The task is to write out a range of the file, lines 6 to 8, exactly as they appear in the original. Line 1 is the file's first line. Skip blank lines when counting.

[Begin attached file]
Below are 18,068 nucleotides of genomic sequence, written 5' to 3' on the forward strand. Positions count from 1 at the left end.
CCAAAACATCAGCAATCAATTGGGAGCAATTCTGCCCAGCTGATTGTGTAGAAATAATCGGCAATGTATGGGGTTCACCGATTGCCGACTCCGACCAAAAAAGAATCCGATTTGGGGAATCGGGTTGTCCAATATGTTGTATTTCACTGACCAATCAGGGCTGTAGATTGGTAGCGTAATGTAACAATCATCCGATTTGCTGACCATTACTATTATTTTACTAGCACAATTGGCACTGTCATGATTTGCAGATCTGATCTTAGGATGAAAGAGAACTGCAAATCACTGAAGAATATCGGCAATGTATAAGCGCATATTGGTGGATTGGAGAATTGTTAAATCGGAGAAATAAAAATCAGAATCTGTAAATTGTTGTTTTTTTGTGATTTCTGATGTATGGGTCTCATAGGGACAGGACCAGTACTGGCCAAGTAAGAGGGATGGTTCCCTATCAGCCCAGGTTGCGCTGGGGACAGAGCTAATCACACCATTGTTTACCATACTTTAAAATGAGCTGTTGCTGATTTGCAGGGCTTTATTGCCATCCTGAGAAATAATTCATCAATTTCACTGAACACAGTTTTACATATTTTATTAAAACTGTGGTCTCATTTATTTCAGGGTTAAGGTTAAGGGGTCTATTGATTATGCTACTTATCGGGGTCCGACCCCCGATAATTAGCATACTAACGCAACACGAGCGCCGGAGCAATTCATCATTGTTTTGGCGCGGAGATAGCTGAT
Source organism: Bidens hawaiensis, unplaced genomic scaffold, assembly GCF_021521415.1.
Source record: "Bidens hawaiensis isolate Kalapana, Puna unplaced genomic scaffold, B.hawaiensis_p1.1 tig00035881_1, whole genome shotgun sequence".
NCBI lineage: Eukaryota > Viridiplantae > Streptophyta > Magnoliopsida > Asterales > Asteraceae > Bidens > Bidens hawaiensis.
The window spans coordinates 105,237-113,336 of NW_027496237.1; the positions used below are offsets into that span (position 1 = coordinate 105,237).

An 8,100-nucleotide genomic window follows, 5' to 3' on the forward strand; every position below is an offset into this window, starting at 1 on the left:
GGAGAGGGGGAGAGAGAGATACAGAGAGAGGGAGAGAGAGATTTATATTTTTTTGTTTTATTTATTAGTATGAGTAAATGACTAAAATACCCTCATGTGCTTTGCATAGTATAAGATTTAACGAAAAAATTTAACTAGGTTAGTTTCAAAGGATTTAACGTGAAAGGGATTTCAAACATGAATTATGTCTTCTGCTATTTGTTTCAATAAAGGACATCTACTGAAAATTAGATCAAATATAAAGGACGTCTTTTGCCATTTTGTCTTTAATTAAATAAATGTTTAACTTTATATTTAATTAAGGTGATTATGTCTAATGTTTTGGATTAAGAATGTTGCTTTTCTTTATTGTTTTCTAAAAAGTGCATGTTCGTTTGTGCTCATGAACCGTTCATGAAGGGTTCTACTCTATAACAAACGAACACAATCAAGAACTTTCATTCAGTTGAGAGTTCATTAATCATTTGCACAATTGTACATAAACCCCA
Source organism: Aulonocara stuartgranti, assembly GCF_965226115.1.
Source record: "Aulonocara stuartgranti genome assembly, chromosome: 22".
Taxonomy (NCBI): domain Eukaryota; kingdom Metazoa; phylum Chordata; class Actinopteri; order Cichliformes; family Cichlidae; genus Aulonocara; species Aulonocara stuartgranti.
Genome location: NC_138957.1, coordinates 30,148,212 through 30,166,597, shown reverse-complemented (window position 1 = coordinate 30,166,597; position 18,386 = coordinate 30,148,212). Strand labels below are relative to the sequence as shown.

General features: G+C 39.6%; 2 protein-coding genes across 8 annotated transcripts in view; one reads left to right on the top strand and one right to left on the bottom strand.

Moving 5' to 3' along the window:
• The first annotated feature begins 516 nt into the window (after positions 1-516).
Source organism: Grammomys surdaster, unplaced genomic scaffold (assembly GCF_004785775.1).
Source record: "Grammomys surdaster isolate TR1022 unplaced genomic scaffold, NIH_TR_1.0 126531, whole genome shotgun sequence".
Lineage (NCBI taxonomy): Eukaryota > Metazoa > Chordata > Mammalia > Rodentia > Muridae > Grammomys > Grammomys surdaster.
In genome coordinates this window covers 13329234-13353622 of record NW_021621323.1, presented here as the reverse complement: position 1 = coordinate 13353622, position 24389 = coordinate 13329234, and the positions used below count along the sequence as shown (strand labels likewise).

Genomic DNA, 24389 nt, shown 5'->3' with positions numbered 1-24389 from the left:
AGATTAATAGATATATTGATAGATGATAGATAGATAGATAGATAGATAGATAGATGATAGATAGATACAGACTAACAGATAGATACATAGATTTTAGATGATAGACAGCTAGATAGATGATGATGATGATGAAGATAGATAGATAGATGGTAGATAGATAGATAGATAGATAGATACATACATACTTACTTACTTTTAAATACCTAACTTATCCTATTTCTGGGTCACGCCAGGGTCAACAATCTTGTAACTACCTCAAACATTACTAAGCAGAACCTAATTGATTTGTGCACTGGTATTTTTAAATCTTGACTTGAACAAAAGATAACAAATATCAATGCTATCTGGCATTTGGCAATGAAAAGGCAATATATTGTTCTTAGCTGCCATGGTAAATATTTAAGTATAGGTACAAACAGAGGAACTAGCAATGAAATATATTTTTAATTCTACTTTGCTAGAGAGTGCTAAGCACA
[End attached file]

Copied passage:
The window spans coordinates 105,237-113,336 of NW_027496237.1; the positions used below are offsets into that span (position 1 = coordinate 105,237).

An 8,100-nucleotide genomic window follows, 5' to 3' on the forward strand; every position below is an offset into this window, starting at 1 on the left:
GGAGAGGGGGAGAGAGAGATACAGAGAGAGGGAGAGAGAGATTTATATTTTTTTGTTTTATTTATTAGTATGAGTAAATGACTAAAATACCCTCATGTGCTTTGCATAGTATAAGATTTAACGAAAAAATTTAACTAGGTTAGTTTCAAAGGATTTAACGTGAAAGGGATTTCAAACATGAATTATGTCTTCTGCTATTTGTTTCAATAAAGGACATCTACTGAAAATTAGATCAAATATAAAGGACGTCTTTTGCCATTTTGTCTTTAATTAAATAAATGTTTAACTTTATATTTAATTAAGGTGATTATGTCTAATGTTTTGGATTAAGAATGTTGCTTTTCTTTATTGTTTTCTAAAAAGTGCATGTTCGTTTGTGCTCATGAACCGTTCATGAAGGGTTCTACTCTATAACAAACGAACACAATCAAGAACTTTCATTCAGTTGAGAGTTCATTAATCATTTGCACAATTGTACATAAACCCCA